Off the radar: What's going on in the world

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Here are four news stories from around the world you should be paying attention to.

Oh, the good old times. When our biggest concerns were unvaccinated tennis players. When the entire world turns its eyes to the Ukrainian/Russian conflict, we must remember that outside the North American/European axis, the rest of the world still exists. The social and political conflicts that South America, Africa, Asia, and Oceania must face every day are, in many cases, more complicated than we think. However, their news hardly finds their way to us.

To help you stay informed about the rest of the world, here are four news stories you should be paying attention to:

Colombia decriminalizes abortion in first 24 weeks

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Although abortions have been allowed in Colombia since 2006 in cases when the woman’s life is at risk, rape, or if the pregnancy is not viable, Colombia’s constitutional court has now also decriminalized abortions within the first 24 weeks of pregnancy. From now on, no woman will be prosecuted for having an abortion within this time frame. This is another victory for the pro-choice activists in Latin America. Last September, a similar ruling was approved by Mexico’s Supreme Court, and in Argentina, abortions are legal up to 14 weeks. It is believed that 90 per cent of abortions in Colombia are clandestine and unsafe, putting the life and health of women at risk.

Costa Rica legalizes medicinal marijuana

Costa Rica’s Congress has passed a bill that legalizes the use of marijuana for medical purposes. The bill also allows its cultivation for industrial use. The recreational use of marijuana will remain illegal. The bill is expected to boost the agricultural sector and generate jobs. An earlier version of the bill was vetoed by Colombian president Carlos Alvarado, after he argued for limits on individual cultivation and consumption. The new version, however, has the backing of the president, who said it will be “of great benefit to Costa Rica.”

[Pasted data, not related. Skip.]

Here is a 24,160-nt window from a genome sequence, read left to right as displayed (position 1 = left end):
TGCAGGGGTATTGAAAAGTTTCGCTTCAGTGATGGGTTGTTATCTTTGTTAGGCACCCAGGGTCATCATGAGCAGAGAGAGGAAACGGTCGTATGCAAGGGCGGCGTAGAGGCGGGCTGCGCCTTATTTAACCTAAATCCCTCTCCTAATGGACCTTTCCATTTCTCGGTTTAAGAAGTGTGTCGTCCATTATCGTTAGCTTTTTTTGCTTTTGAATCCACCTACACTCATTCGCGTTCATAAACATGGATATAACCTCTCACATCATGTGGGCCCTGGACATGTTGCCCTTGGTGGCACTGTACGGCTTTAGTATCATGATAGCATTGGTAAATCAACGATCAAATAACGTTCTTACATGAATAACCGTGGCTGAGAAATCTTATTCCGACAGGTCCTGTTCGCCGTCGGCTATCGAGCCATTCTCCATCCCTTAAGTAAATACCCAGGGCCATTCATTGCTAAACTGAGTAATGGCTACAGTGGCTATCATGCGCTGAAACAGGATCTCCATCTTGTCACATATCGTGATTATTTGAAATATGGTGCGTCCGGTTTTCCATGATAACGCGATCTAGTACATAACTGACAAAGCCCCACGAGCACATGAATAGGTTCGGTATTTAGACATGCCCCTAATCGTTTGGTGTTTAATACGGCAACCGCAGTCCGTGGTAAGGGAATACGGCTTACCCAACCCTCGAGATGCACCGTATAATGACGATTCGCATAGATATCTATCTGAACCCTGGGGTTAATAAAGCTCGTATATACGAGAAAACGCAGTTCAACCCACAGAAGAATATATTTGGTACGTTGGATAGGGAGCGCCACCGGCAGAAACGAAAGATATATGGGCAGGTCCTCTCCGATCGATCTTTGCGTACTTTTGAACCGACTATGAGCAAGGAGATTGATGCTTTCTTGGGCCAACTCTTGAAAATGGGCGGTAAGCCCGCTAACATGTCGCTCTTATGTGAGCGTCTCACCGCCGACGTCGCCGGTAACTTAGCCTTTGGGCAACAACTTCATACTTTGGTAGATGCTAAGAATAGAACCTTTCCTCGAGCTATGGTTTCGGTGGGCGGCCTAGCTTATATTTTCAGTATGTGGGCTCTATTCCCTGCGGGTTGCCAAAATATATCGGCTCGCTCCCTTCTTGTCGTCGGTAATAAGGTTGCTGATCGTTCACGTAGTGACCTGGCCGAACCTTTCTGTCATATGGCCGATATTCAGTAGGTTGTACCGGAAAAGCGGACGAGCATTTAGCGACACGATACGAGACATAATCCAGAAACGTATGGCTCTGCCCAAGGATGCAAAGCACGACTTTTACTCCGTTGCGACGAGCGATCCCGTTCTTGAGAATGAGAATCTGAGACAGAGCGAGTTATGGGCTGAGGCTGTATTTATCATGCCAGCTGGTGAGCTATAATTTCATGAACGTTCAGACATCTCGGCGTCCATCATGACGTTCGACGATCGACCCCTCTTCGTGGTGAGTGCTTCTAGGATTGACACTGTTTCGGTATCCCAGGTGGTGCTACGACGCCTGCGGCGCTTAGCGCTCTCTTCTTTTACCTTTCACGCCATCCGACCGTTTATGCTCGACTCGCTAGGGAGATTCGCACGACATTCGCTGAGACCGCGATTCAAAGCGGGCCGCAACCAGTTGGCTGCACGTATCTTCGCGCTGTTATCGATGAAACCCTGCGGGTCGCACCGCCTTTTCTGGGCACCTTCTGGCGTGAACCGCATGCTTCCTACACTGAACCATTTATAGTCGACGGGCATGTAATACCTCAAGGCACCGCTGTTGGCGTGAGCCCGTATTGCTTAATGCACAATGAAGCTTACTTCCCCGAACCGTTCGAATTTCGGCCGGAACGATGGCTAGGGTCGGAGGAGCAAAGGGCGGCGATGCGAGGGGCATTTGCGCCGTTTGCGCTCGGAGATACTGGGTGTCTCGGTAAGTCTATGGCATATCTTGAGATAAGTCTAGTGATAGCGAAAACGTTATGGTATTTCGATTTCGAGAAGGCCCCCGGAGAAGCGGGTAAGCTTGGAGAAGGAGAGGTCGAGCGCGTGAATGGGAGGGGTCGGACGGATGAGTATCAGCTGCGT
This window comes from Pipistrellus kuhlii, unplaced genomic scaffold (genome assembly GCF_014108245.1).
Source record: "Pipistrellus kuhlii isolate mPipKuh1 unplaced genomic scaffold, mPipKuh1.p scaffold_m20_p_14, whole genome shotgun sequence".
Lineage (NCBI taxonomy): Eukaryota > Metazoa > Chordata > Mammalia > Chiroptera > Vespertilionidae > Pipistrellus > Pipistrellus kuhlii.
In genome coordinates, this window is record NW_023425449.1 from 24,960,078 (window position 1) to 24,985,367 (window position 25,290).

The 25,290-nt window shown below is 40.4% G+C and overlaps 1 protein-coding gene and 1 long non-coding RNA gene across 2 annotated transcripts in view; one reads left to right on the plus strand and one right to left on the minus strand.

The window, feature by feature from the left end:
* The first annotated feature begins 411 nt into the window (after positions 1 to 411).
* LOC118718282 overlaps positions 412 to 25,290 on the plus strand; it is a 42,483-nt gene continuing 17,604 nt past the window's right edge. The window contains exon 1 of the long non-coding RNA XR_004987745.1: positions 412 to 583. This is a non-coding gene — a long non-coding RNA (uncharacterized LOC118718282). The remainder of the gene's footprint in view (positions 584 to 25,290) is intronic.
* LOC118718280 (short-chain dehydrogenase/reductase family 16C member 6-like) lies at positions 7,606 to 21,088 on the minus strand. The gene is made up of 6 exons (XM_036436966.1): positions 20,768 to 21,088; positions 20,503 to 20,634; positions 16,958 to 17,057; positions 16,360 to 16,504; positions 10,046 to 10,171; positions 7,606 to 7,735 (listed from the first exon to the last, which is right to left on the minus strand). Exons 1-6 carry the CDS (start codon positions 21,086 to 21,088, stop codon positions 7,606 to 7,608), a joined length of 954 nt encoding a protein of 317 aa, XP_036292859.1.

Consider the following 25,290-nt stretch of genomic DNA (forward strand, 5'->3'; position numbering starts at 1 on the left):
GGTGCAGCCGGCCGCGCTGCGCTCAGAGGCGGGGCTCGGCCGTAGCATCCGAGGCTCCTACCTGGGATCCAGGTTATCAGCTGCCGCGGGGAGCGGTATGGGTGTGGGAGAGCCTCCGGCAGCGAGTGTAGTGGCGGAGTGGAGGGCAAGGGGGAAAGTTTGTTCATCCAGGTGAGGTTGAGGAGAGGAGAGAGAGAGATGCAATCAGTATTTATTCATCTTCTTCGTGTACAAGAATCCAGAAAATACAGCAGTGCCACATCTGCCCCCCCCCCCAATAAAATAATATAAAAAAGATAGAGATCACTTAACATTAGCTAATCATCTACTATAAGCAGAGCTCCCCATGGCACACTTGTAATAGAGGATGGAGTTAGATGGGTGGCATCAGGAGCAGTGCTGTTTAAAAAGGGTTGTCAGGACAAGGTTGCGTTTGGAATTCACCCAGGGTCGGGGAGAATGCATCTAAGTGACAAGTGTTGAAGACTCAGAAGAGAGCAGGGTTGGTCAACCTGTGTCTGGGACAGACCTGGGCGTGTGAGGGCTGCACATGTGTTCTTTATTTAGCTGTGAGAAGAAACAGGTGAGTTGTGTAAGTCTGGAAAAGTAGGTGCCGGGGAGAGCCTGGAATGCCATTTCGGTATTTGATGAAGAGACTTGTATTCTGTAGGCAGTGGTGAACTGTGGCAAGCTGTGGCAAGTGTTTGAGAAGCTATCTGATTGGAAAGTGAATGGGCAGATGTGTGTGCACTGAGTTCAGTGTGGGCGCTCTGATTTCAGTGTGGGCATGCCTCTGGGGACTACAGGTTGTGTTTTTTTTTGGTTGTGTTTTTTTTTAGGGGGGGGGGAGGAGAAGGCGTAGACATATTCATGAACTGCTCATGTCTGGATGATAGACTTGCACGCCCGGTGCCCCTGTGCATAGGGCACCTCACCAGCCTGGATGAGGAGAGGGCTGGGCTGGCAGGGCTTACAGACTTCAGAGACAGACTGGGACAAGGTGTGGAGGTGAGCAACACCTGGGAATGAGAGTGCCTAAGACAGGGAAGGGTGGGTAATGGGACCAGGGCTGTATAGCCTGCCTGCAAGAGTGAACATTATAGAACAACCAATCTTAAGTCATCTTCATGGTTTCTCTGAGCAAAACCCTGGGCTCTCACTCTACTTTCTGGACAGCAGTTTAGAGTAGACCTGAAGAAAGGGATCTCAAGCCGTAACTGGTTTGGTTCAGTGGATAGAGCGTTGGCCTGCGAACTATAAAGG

Bombing kills dozens in Shia mosque in Pakistan

At least 56 people were killed in a bombing inside a mosque in the city of Peshawar, in north-western Pakistan. Another 190 people were injured in the suspected suicide attack while Friday prayers were being held. No group has yet claimed to be behind the attack. Pakistan has been facing a series of sectarian acts of violence and terrorism in recent years. Thousands of people have been killed, most of them Shias. After the attack, locals have helped ferry the dead and injured in their vehicles.

Tanzania’s opposition leader finally released

Freeman Mbowe, Tanzania’s main opposition leader, has been released after more than seven months in custody. Hundreds of people cheered outside the court when the decision was announced. Mbowe was arrested under terrorism charges. The arrest was seen as part of the authoritarian agenda of president Samia Hassan, that took power last year after the death of president John Magufuli, who was equally considered authoritarian. However, his release is seen as a sign of reconciliation and that the government might be about to give more freedom to the opposition to operate.